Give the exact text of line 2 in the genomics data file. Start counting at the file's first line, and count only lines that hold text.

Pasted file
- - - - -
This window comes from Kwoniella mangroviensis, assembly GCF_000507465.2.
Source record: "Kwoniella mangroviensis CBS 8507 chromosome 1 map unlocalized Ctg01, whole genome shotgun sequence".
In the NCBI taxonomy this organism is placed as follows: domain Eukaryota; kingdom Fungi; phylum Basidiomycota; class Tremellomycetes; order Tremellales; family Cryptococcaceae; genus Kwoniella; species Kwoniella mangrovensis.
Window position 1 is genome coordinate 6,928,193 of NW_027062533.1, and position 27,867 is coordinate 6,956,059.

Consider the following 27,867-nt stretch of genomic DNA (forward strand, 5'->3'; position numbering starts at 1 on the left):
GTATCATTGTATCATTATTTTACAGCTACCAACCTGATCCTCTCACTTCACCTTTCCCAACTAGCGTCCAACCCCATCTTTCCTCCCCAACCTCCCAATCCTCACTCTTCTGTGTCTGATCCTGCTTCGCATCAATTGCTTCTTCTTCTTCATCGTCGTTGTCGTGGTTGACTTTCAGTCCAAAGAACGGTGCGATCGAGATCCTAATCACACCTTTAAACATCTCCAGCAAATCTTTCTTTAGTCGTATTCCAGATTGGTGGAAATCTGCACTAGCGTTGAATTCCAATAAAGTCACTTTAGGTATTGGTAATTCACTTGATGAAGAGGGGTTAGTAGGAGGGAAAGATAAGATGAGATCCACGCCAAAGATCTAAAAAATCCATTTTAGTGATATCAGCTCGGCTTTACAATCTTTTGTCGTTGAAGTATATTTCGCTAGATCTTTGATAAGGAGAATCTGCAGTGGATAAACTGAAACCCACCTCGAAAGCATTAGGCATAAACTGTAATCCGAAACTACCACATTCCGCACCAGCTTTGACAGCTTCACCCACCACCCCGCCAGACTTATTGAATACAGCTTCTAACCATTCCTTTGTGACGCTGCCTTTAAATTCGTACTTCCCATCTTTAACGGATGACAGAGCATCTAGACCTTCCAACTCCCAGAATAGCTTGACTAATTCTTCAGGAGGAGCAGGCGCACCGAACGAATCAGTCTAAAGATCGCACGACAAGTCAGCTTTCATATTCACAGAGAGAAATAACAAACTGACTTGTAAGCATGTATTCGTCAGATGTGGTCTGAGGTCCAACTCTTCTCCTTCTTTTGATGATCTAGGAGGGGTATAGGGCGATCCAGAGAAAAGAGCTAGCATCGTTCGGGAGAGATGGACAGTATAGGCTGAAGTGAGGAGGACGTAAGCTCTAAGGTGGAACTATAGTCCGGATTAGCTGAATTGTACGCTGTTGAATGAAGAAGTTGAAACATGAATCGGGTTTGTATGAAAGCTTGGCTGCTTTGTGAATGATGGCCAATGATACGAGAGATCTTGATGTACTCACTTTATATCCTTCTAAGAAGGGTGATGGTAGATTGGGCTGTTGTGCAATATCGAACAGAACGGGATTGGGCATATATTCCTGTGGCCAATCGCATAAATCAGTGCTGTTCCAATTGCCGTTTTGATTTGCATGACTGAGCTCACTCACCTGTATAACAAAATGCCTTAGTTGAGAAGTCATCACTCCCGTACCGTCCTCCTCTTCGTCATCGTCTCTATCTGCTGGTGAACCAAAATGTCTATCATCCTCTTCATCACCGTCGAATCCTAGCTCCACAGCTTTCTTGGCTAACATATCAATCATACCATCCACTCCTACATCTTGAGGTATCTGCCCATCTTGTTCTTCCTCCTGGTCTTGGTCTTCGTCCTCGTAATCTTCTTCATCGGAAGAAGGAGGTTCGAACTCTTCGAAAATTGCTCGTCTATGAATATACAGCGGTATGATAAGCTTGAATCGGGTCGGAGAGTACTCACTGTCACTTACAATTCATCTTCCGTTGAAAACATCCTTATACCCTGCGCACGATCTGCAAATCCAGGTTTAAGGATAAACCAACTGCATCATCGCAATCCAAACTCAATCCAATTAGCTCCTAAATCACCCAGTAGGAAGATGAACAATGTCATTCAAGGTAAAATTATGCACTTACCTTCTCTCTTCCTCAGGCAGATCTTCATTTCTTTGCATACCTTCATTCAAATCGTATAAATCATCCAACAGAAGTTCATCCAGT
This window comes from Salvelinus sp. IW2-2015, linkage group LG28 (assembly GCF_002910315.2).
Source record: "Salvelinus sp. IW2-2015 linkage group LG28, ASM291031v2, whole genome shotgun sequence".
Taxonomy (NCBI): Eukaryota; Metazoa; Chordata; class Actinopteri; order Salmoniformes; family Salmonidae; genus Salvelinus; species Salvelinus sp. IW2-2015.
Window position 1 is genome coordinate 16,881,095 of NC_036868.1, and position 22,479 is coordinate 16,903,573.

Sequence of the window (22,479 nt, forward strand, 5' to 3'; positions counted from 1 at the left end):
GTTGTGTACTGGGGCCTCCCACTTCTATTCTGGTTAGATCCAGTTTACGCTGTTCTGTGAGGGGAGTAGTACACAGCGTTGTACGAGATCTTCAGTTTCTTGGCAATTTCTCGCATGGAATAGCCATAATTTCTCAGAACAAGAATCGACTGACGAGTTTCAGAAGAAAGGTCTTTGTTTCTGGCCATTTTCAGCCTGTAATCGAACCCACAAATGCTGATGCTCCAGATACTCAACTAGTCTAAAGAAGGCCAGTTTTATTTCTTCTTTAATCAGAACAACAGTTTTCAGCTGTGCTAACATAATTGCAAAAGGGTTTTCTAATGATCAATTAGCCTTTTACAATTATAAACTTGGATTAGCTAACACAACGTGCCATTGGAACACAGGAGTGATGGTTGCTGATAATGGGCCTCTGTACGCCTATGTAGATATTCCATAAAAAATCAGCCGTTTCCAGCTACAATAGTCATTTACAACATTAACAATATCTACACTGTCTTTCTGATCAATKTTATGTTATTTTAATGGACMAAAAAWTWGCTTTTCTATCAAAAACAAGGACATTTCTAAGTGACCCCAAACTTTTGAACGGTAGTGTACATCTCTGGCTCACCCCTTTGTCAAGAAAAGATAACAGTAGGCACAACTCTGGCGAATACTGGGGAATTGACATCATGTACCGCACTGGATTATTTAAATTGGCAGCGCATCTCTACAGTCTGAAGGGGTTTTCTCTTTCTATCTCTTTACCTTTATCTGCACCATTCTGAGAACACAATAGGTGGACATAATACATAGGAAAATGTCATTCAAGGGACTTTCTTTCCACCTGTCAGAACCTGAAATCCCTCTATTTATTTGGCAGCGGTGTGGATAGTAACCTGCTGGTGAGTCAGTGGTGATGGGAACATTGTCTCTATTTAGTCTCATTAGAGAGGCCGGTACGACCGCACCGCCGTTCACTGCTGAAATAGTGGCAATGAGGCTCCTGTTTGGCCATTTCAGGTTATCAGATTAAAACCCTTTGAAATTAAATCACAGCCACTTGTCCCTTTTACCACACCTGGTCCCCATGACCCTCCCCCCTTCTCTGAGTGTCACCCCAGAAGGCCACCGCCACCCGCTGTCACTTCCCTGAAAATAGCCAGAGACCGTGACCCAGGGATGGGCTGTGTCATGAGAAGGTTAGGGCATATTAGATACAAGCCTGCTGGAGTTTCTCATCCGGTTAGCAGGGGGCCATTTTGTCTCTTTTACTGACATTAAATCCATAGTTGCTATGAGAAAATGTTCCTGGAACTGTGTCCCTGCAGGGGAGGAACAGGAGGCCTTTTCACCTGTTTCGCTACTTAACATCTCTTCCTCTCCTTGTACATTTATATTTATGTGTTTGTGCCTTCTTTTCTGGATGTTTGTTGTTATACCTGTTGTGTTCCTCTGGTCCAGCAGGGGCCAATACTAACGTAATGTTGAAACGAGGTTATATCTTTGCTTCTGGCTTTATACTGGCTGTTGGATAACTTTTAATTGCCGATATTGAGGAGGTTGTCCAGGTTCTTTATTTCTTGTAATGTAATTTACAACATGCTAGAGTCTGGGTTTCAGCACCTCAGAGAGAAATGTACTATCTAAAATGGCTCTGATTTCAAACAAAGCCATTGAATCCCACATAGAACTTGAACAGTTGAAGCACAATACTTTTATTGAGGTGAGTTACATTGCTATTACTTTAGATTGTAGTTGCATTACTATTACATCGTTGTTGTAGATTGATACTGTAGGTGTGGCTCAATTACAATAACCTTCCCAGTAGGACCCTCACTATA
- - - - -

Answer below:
Source record: "Kwoniella mangroviensis CBS 8507 chromosome 1 map unlocalized Ctg01, whole genome shotgun sequence".